Exim is a mail transfer agent (MTA) used in Unixllike operating systems. The first version was written in 1995 by Philip Hazel for use in the University of Cambridge Computing Service's e-mail systems. Exim is distributed under the GPL, and therefore is free to download, use and modify.
Exim somewhat resembles Smail 3, but it has diverged and now surpasses it in user friendliness and flexibility. They both follow the Sendmail design model where a single main binary controls all the facilities of the MTA. This monolithic design is considered by some to be inherently less secure and slower, but despite this, Exim's security record is much better than Sendmail and comparable with Qmail and Postfix, as is its speed. In advanced areas such as queue handling, address routing and testing, it exhibits excellent performance. -- Wikipedia Exim
Some people come here looking to get a complete email server package. Exim isn't that, it's a Mail Transport Agent and a Mail Submission Agent. Here are some of the things that you won't get with Exim:
No POP, No IMAP. Exim is not a mailstore. It does not support IMAP or POP protocols, though it can deliver messages to mailstores that do, either using SMTP or LMTP message delivery, or in some cases by saving messages directly into mailboxes.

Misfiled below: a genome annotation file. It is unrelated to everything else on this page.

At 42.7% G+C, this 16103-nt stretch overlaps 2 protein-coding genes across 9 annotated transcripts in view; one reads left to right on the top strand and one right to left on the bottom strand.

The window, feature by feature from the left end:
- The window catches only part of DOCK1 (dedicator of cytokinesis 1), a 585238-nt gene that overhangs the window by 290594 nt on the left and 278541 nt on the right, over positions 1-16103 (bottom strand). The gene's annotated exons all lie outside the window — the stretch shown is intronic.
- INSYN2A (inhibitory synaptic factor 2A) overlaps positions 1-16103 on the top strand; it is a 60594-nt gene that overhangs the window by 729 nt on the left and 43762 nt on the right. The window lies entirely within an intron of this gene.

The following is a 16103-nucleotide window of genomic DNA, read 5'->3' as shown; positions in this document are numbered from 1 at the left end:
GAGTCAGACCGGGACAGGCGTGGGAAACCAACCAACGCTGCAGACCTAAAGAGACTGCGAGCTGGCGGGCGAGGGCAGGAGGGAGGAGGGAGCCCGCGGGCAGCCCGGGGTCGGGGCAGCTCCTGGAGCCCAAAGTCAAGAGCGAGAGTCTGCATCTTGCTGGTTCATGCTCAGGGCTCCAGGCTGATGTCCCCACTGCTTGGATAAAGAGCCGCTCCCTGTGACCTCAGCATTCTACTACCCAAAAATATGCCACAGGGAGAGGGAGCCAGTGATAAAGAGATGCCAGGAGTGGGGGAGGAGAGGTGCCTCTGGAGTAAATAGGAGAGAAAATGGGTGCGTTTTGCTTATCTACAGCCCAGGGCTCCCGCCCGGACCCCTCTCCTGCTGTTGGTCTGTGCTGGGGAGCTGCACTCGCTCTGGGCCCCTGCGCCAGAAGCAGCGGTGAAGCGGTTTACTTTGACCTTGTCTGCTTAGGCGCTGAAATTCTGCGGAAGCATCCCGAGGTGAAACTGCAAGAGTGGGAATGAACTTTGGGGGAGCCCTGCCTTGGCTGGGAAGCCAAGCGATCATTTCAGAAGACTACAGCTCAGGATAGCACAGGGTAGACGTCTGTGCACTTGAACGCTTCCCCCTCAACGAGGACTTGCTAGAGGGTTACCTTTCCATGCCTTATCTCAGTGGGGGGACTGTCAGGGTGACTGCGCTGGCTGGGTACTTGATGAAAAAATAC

No GUI. Exim doesn't have a Graphical User Interface (GUI) to help you configure it, but some Linux distributions add one. Various tools are available to give you graphical views of Exim's mail queues, traffic, and logs.
RFC 2821 SMTP and RFC 2033 LMTP email message transport.
Incoming (as SMTP server):
Exim also supports RFC 5068 Message Submission, as an SMTP server with (for example, encrypted and authenticated connections on port 587).
Outgoing email (as SMTP or LMTP client):
Exim includes excellent documentation, including a comprehensive online manual available in several formats including a 476 page pdf, this wiki, and a book. There's an email support list populated with helpful (if sometimes excitable) users and even with Exim developers who actually understand email. Exim - probably the best documented mail server in the world!
Some Linux distributions include Exim, and add on GUI configuration tools. Documentation for those tools is best obtained from the Linux distributors.
A number of utilities are also included in the distribution, to aid with log file inspection, queue management, reporting, configuration testing, and so on. See chapter 50 of the documentation.
Lemonade is a collection of extensions to IMAP and SMTP that support mobile messaging. Of the SMTP extensions, Exim supports the following. References are to sections of the manual, or to configuration options.
But does not support:
Exim is available from many places - see ObtainingExim.
The exim wiki, hosted on github. You need a github login to edit. Please add to and improve the content of this wiki